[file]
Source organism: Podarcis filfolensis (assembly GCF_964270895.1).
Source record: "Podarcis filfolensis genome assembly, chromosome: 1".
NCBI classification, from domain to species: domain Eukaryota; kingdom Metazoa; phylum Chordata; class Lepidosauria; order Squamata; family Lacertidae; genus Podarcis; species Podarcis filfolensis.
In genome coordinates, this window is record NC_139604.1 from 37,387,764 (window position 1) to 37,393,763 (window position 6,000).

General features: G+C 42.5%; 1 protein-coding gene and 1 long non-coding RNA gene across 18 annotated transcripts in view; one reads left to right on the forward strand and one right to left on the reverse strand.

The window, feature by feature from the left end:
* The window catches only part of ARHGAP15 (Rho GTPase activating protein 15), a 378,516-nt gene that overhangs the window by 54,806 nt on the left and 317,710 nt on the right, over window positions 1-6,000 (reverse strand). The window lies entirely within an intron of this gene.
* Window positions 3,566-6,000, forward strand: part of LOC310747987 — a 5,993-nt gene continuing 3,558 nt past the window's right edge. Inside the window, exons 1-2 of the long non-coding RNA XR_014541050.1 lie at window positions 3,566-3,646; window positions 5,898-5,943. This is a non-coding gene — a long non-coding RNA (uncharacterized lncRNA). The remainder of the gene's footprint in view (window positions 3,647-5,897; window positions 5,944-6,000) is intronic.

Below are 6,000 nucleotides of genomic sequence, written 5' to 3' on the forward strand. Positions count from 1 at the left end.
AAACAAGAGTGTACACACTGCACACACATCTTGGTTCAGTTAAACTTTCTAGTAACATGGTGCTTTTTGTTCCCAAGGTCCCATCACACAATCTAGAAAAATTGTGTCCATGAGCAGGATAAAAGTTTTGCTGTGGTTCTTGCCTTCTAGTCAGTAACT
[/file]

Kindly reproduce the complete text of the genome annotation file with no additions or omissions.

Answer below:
Source organism: Podarcis filfolensis (assembly GCF_964270895.1).
Source record: "Podarcis filfolensis genome assembly, chromosome: 1".
NCBI classification, from domain to species: domain Eukaryota; kingdom Metazoa; phylum Chordata; class Lepidosauria; order Squamata; family Lacertidae; genus Podarcis; species Podarcis filfolensis.
In genome coordinates, this window is record NC_139604.1 from 37,387,764 (window position 1) to 37,393,763 (window position 6,000).

General features: G+C 42.5%; 1 protein-coding gene and 1 long non-coding RNA gene across 18 annotated transcripts in view; one reads left to right on the forward strand and one right to left on the reverse strand.

The window, feature by feature from the left end:
* The window catches only part of ARHGAP15 (Rho GTPase activating protein 15), a 378,516-nt gene that overhangs the window by 54,806 nt on the left and 317,710 nt on the right, over window positions 1-6,000 (reverse strand). The window lies entirely within an intron of this gene.
* Window positions 3,566-6,000, forward strand: part of LOC310747987 — a 5,993-nt gene continuing 3,558 nt past the window's right edge. Inside the window, exons 1-2 of the long non-coding RNA XR_014541050.1 lie at window positions 3,566-3,646; window positions 5,898-5,943. This is a non-coding gene — a long non-coding RNA (uncharacterized lncRNA). The remainder of the gene's footprint in view (window positions 3,647-5,897; window positions 5,944-6,000) is intronic.

Below are 6,000 nucleotides of genomic sequence, written 5' to 3' on the forward strand. Positions count from 1 at the left end.
AAACAAGAGTGTACACACTGCACACACATCTTGGTTCAGTTAAACTTTCTAGTAACATGGTGCTTTTTGTTCCCAAGGTCCCATCACACAATCTAGAAAAATTGTGTCCATGAGCAGGATAAAAGTTTTGCTGTGGTTCTTGCCTTCTAGTCAGTAACT